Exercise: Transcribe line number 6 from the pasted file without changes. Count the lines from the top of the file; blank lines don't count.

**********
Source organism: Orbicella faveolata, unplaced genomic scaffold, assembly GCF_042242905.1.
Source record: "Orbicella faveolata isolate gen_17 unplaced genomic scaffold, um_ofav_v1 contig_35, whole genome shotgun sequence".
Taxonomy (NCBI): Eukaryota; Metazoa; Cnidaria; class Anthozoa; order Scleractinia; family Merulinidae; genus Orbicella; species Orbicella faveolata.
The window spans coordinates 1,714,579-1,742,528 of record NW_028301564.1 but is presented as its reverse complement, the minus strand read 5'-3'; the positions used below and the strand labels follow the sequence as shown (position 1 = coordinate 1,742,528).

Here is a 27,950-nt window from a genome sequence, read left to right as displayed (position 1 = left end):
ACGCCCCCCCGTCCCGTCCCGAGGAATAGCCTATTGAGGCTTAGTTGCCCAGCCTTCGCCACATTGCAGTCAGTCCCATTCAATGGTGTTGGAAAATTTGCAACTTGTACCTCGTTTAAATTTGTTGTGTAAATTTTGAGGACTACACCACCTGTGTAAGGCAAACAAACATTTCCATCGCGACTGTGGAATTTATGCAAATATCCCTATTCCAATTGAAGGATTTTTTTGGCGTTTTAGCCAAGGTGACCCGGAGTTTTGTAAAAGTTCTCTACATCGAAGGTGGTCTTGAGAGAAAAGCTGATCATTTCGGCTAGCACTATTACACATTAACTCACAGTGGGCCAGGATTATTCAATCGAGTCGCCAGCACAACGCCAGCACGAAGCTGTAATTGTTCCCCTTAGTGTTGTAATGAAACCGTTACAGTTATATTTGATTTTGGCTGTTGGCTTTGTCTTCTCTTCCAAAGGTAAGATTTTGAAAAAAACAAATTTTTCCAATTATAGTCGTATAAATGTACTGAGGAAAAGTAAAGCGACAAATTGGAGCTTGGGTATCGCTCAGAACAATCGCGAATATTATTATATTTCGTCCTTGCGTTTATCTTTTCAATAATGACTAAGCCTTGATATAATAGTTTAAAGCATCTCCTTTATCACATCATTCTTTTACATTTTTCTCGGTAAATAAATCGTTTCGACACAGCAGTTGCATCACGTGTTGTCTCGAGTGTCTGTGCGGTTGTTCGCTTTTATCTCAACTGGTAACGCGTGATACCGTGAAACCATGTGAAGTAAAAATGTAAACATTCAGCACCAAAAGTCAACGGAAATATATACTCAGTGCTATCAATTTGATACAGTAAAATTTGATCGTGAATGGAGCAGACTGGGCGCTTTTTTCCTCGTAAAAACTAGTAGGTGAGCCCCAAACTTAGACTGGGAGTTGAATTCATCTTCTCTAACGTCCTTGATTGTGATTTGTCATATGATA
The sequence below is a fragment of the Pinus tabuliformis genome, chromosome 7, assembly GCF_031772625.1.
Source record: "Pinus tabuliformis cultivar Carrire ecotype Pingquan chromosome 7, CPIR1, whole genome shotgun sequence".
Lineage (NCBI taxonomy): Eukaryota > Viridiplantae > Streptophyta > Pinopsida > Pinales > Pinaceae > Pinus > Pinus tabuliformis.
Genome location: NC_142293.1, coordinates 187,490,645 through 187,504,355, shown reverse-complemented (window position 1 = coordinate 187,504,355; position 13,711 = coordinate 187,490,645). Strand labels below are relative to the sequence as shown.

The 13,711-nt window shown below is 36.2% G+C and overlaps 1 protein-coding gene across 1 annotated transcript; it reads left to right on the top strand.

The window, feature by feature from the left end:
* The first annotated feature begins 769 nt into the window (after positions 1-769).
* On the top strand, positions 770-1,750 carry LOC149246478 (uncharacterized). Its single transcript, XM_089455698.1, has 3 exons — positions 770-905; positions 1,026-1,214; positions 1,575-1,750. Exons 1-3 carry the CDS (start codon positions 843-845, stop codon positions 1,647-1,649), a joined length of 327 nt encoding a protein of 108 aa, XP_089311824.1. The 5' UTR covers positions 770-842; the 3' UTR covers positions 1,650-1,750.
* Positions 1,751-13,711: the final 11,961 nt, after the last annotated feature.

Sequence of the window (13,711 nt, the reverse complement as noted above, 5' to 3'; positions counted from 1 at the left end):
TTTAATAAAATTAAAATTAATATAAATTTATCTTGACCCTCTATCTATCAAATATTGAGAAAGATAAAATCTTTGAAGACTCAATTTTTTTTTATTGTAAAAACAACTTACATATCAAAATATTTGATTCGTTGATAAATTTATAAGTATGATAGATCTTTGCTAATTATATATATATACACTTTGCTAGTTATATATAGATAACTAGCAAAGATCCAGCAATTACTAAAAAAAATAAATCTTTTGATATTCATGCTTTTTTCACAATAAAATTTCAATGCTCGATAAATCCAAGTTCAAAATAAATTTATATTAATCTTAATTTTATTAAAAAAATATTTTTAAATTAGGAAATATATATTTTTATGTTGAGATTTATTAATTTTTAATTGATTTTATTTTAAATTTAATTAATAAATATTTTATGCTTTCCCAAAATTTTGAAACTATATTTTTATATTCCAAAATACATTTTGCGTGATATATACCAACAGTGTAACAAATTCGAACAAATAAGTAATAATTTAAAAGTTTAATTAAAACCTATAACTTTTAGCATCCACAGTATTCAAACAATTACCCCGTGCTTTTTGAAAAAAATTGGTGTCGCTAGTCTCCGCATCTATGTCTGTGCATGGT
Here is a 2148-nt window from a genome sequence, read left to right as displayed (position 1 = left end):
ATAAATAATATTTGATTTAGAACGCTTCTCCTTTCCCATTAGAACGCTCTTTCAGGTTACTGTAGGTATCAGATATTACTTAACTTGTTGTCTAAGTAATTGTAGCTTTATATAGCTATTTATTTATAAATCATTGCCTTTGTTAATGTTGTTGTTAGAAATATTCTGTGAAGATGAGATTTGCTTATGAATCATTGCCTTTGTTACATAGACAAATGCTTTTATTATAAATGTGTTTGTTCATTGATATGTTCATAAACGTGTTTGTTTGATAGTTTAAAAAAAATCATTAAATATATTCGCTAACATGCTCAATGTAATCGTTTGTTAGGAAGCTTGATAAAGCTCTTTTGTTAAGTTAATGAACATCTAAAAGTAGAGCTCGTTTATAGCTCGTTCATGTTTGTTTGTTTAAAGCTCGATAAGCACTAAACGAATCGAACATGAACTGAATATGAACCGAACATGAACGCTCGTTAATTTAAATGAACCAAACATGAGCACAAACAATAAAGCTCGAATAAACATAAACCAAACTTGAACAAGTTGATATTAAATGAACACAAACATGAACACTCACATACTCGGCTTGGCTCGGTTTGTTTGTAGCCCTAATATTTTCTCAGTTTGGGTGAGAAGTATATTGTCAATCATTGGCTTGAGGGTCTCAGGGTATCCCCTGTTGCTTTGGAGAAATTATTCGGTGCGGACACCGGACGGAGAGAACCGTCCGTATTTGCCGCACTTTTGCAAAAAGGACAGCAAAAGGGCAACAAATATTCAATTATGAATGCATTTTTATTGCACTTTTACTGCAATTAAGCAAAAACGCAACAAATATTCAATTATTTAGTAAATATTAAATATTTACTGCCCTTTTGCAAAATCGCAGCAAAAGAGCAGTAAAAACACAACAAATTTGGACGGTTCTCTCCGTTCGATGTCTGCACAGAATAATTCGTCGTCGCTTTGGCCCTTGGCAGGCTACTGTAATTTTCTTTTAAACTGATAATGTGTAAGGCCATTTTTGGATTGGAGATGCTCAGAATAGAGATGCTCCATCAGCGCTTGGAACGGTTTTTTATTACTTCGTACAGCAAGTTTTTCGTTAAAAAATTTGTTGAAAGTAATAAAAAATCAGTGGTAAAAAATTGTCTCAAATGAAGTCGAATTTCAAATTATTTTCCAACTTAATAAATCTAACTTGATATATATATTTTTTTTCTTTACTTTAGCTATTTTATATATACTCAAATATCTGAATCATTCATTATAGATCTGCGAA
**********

ACGCCCCCCCGTCCCGTCCCGAGGAATAGCCTATTGAGGCTTAGTTGCCCAGCCTTCGCCACATTGCAGTCAGTCCCATTCAATGGTGTTGGAAAATTTGCAACTTGTACCTCGTTTAAATTTGTTGTGTAAATTTTGAGGACTACACCACCTGTGTAAGGCAAACAAACATTTCCATCGCGACTGTGGAATTTATGCAAATATCCCTATTCCAATTGAAGGATTTTTTTGGCGTTTTAGCCAAGGTGACCCGGAGTTTTGTAAAAGTTCTCTACATCGAAGGTGGTCTTGAGAGAAAAGCTGATCATTTCGGCTAGCACTATTACACATTAACTCACAGTGGGCCAGGATTATTCAATCGAGTCGCCAGCACAACGCCAGCACGAAGCTGTAATTGTTCCCCTTAGTGTTGTAATGAAACCGTTACAGTTATATTTGATTTTGGCTGTTGGCTTTGTCTTCTCTTCCAAAGGTAAGATTTTGAAAAAAACAAATTTTTCCAATTATAGTCGTATAAATGTACTGAGGAAAAGTAAAGCGACAAATTGGAGCTTGGGTATCGCTCAGAACAATCGCGAATATTATTATATTTCGTCCTTGCGTTTATCTTTTCAATAATGACTAAGCCTTGATATAATAGTTTAAAGCATCTCCTTTATCACATCATTCTTTTACATTTTTCTCGGTAAATAAATCGTTTCGACACAGCAGTTGCATCACGTGTTGTCTCGAGTGTCTGTGCGGTTGTTCGCTTTTATCTCAACTGGTAACGCGTGATACCGTGAAACCATGTGAAGTAAAAATGTAAACATTCAGCACCAAAAGTCAACGGAAATATATACTCAGTGCTATCAATTTGATACAGTAAAATTTGATCGTGAATGGAGCAGACTGGGCGCTTTTTTCCTCGTAAAAACTAGTAGGTGAGCCCCAAACTTAGACTGGGAGTTGAATTCATCTTCTCTAACGTCCTTGATTGTGATTTGTCATATGATA